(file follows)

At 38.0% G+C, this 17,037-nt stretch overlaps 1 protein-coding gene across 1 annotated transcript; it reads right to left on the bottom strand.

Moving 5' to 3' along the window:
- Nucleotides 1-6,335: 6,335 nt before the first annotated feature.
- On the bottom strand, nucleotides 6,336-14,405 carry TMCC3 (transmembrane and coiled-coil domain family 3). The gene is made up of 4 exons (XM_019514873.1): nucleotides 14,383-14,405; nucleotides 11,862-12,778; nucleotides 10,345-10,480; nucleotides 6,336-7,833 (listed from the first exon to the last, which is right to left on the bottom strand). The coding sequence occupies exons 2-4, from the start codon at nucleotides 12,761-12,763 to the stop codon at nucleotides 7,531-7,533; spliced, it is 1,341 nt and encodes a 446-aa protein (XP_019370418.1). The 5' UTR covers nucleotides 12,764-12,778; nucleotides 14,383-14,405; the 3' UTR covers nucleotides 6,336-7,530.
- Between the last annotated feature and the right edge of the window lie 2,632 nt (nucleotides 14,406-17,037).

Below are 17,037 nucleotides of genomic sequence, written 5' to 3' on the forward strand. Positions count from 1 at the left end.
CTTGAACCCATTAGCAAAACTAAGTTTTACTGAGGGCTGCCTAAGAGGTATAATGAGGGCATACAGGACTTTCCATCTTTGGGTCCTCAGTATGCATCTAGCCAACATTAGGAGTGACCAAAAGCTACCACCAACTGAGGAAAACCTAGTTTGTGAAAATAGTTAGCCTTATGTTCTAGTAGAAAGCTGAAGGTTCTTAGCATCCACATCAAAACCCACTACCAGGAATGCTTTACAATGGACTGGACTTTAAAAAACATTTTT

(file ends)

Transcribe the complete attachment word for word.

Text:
At 38.0% G+C, this 17,037-nt stretch overlaps 1 protein-coding gene across 1 annotated transcript; it reads right to left on the bottom strand.

Moving 5' to 3' along the window:
- Nucleotides 1-6,335: 6,335 nt before the first annotated feature.
- On the bottom strand, nucleotides 6,336-14,405 carry TMCC3 (transmembrane and coiled-coil domain family 3). The gene is made up of 4 exons (XM_019514873.1): nucleotides 14,383-14,405; nucleotides 11,862-12,778; nucleotides 10,345-10,480; nucleotides 6,336-7,833 (listed from the first exon to the last, which is right to left on the bottom strand). The coding sequence occupies exons 2-4, from the start codon at nucleotides 12,761-12,763 to the stop codon at nucleotides 7,531-7,533; spliced, it is 1,341 nt and encodes a 446-aa protein (XP_019370418.1). The 5' UTR covers nucleotides 12,764-12,778; nucleotides 14,383-14,405; the 3' UTR covers nucleotides 6,336-7,530.
- Between the last annotated feature and the right edge of the window lie 2,632 nt (nucleotides 14,406-17,037).

Below are 17,037 nucleotides of genomic sequence, written 5' to 3' on the forward strand. Positions count from 1 at the left end.
CTTGAACCCATTAGCAAAACTAAGTTTTACTGAGGGCTGCCTAAGAGGTATAATGAGGGCATACAGGACTTTCCATCTTTGGGTCCTCAGTATGCATCTAGCCAACATTAGGAGTGACCAAAAGCTACCACCAACTGAGGAAAACCTAGTTTGTGAAAATAGTTAGCCTTATGTTCTAGTAGAAAGCTGAAGGTTCTTAGCATCCACATCAAAACCCACTACCAGGAATGCTTTACAATGGACTGGACTTTAAAAAACATTTTT